As Tony Award-time comes around and the theater celebrates itself, we can turn to a treasure trove of theater history in the photos of the venerable Broadway photographer Leo Friedman. WNYC’s Sara Fishko takes a quick look at Friedman’s place in Broadway history.
The photographer Leo Friedman, now 92, shot pictures of theater legends for decades during Broadway’s "Golden Age", the 1950s and 60s. Friedman's work provides us with iconic on-stage and backstage images of Elizabeth Taylor, Richard Burton, Laurence Olivier, Katharine Hepburn, Barbra Streisand, and many others. His photography was especially dynamic for the time, as he worked in the 35 mm format. Unlike some of the less flexible formats in use then, 35mm allowed him to capture actors, singers and dancers in motion. His iconic shot of Carol Lawrence and Larry Kert (West Side Story original cast), running down the street, is one of the most familiar theater shots ever taken.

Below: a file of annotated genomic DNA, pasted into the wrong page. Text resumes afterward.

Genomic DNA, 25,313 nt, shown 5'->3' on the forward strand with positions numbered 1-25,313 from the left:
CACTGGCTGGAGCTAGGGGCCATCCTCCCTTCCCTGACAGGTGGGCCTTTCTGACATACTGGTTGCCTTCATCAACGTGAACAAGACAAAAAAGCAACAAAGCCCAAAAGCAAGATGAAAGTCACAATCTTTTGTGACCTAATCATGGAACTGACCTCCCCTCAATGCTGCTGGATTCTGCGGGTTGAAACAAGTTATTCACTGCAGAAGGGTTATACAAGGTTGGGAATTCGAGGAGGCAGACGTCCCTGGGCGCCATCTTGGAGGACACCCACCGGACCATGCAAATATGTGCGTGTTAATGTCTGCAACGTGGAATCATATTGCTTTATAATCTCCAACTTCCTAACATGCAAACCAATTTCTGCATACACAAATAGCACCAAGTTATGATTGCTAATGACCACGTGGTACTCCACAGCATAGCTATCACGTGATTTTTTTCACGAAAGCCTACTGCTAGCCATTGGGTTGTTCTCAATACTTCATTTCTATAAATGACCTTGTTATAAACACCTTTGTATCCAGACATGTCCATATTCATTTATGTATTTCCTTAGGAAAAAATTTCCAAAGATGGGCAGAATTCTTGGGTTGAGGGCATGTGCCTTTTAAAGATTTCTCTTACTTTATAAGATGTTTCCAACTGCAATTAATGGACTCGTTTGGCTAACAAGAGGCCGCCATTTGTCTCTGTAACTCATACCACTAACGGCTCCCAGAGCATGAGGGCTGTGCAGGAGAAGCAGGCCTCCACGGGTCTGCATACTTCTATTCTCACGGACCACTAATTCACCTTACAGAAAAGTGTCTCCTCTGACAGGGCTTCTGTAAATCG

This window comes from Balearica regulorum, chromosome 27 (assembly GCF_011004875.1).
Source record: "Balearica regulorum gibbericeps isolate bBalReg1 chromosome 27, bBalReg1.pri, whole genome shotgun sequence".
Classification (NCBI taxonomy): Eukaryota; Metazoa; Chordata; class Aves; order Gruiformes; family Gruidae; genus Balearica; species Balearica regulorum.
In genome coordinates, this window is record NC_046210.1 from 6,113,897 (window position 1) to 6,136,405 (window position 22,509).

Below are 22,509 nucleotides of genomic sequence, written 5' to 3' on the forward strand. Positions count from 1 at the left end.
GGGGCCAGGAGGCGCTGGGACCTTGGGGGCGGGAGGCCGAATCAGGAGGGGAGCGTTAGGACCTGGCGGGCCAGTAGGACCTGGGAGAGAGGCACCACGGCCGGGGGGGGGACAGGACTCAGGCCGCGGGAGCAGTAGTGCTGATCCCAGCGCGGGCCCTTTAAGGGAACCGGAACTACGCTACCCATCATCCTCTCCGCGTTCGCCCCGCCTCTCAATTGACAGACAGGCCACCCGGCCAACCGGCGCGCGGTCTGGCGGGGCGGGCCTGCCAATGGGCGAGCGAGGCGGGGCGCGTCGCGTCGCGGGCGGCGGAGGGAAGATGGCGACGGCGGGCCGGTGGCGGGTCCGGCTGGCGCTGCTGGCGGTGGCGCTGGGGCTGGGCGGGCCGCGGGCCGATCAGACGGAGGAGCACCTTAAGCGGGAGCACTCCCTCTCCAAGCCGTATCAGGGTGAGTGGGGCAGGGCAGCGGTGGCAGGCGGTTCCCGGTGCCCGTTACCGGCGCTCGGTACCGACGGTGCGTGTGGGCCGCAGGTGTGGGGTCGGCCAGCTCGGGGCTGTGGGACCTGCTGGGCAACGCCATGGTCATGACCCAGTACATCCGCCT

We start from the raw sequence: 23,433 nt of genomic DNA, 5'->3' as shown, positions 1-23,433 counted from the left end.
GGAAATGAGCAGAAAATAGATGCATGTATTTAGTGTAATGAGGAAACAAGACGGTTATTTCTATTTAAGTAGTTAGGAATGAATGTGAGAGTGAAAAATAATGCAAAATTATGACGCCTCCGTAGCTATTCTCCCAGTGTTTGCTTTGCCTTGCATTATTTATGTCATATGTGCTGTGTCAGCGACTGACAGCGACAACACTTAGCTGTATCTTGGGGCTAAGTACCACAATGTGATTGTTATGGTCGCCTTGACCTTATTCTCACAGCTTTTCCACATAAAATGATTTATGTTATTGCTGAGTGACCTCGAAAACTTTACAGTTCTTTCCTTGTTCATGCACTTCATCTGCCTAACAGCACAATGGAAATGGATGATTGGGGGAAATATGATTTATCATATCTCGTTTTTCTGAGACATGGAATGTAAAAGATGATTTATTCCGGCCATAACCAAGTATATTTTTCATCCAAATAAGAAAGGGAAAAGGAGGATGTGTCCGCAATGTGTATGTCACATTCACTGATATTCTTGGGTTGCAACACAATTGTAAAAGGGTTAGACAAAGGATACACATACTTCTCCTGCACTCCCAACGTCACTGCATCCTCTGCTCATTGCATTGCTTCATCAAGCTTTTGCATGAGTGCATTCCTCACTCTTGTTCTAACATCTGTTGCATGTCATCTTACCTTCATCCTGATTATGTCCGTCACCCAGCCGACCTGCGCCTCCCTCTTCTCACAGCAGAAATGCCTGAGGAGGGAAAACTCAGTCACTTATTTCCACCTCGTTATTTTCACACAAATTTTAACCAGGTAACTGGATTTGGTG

Friedman began as an office boy for legendary producer Mike Todd, and rose quickly to become a partner in his own photography studio (Friedman-Abeles), with Broadway as his beat. Over the years, he befriended many of the stars he photographed: he tells stories of bike-riding with Hepburn, having tea with Olivier and protecting Burton and Taylor from crowds of fans.
To learn more about Leo Friedman, visit his Facebook fan page.
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